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THE HAWAII FIVE-0 NEWSLETTER

Volume 3†††††††††† January 2006††††††††††† Issue 1

 

 

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A new year is here and with it a chance at many new beginnings. After a year of changes, many of them violent and destructive, I hope this year will be better for everyone. This year I hope to find additional former members and old time fans of the show. In doing so, Iím going to try to encourage them to share with us some of their memories about the show we all love. Sometimes these connections arrive by purest accident and in this issue I have two such items. The first is from Jerry Coopersmith, a former writer for the show, and the last is from a long time fan who was lucky enough to watch Al Harrington perform at one of his shows in Hawaii. My thanks for Jerry Coopersmith and to Mitch Gora for their emails to us about the show.

 

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Jerry Coopersmith - Hawaii Five-0 writer

 

Here is a chapter of 5-0 lore that is perhaps not widely known.

 

In 1985 I was hired by CBS to write a Hawaii 5-0 reunion show. Jack Lord wanted it shot in Hong Kong, rather than Hawaii. He had become enamored of the then-British colonyís exotic locations when he shot my 2-hour episode ďNine DragonsĒ there during the seriesí regular run.

 

For research, the network sent me to Hong Kong where I met up with Jack. Doug Green, who was to be the director of the revival movie, was also there. Jack had specific ideas about what the general story line should be: something about modern-day pirates operating in the China Seas. In that, he was prophetic of things going on today.

 

The British colonial officials rolled out the red carpet for Jack, and as part of the project I enjoyed the VIP treatment too. They took us on a Royal Navy cutter to small picturesque islands lying off a part of China called the New Territories. Imagine crushingly narrow streets lined with pagoda-like buildings, chickens squawking as you dodge them, and throngs of Chinese in coolie dress haggling with vendors over open-air stalls. The islands were living museums of a 19th Century world.

 

On another day, Jack and I took a ferry to the island of Macao, a gambling mecca under Portuguese rule, not far from Hong Kong. In buildings that were virtual airplane hangars, Asian men in half-sleeve shirts - only men - shouted their bets in the game of fantan. It was hot and sweaty - a far cry from a James Bond glamorous casino. Not one tuxedo in the place.

 

On the ferry ride to Macao I saw the intellectual side of Jack. He was a virtual encyclopedia of literature (his favorite author being William Faulkner.) He explained to me that his father placed great value on reading, and enforced a reward-and-punishment system to ensure that his children read great books and could memorize passages from them.

 

After coming home, I wrote the script for a 2-hour TV movie entitled "The Return of Hawaii 5-0," using many of the locations I had seen. But the movie was never made. I'm not sure why. There were rumors of disagreement between Jack and CBS over who would have final control of the film's content. The script which belongs to CBS now sits in my files.

 

My wife and I enjoyed Hong Kong despite the oppressive heat that prevailed in June. We even had some clothing made there.

 

My best wishes to you for the holidays, and of course, Aloha.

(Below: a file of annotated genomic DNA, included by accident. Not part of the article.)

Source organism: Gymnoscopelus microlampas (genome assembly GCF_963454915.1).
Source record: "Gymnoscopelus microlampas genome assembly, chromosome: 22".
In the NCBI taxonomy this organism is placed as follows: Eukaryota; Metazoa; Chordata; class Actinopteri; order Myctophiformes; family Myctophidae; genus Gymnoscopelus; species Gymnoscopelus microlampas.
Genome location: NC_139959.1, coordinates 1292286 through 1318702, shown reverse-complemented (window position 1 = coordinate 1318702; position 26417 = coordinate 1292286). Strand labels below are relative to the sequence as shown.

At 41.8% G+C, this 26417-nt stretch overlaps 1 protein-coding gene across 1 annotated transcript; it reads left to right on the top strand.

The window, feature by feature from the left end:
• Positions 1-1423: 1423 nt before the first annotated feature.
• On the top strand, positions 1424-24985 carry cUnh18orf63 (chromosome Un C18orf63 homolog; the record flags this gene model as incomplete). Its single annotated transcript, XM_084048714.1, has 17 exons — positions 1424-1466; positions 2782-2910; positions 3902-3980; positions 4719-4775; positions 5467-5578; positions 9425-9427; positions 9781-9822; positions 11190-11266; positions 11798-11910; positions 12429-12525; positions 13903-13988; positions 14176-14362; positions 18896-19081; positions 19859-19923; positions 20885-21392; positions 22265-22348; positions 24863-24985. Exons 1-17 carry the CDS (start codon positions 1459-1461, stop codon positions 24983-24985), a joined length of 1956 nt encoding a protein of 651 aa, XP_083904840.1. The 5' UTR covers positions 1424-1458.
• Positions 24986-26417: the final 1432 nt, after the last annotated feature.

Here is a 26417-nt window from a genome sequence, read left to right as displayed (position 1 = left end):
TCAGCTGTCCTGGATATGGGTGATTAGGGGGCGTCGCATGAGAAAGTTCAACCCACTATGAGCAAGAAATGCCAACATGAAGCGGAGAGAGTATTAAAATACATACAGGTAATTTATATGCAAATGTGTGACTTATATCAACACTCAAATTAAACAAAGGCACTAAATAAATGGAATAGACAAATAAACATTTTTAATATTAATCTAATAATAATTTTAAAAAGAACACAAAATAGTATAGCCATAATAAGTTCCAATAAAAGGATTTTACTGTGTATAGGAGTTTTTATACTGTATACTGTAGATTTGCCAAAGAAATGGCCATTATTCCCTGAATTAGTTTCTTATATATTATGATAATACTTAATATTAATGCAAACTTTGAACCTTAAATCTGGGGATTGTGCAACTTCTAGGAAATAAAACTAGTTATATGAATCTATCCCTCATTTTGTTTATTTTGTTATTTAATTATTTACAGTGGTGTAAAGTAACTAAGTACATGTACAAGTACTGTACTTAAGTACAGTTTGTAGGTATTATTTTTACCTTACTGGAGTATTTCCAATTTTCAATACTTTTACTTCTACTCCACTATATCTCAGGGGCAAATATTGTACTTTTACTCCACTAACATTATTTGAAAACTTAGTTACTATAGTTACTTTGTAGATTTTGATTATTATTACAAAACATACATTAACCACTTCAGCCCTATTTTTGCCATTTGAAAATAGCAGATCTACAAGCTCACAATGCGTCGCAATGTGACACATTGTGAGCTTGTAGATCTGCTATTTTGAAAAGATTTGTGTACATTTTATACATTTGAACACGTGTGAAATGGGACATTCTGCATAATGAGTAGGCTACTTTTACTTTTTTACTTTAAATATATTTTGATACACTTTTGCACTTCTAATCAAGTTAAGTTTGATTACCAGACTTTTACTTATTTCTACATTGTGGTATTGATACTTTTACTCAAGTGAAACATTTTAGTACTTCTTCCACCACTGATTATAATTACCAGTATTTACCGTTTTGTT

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A Fanís Memories of Hawaii Five-0

By Mitch Gora

 

Mitch Gora and Al Harrington

Mitch and Al Harrington

 

It was just about the time Hawaii Five-0 began airing when my older sister received a small portable color television set as a gift. This being new to our family, I can remember my Dad trying to adjust the color and being so proud of himself. Yes, he had made the ocean green. We eventually learned to adjust the color properly and Hawaii had become my favorite place. I was 11 years old when McGarrett came on the scene and I became an instant fan. From that point on, it was my dream to go to Honolulu someday. As the years passed, I never missed an episode.

 

I was a high school senior in 1975 and still an avid Five-0 fan. With the school year almost over, word had spread about a class trip to Hawaii. It was a one-week stay but that seemed ideal to me. With great appreciation, I remember how generous and sacrificing my parents were when they agreed to make that my graduation present. The cost was somewhere in the area of $530 which was an enormous amount of money to us. Nonetheless, off I was to Honolulu with plans to search out the Five-0 team.

 

More than half the trip was over and I still was unsuccessful in learning where Five-0 may be shooting. A twist of fate would aid in my mission. As we sat waiting for a luau show to begin, the lights slowly rose to a dim, red fiery glow. The drum beat and out walks the emcee, Al Harrington. What a great surprise! The show was fantastic and I was going to make a point of meeting this man afterwards, no matter what.

 

The show ended and Mr. Harrington was very accessible to all who wished to take pictures and talk. I had waited for the crowd to thin to approach him. I introduced myself and told him what a fan I was. He had told me how he was a teacher and began acting and eventually after playing other roles on the show, was cast as Ben. He was glad to sign a small piece of paper I was able to scrounge up and I have kept it to this day. We talked for only a short time but during those few minutes I was able to convince him to give me some much needed information. I remember him saying that he shouldnít be telling me, but if I would go to the airport the next day, it was there that the show would be filming.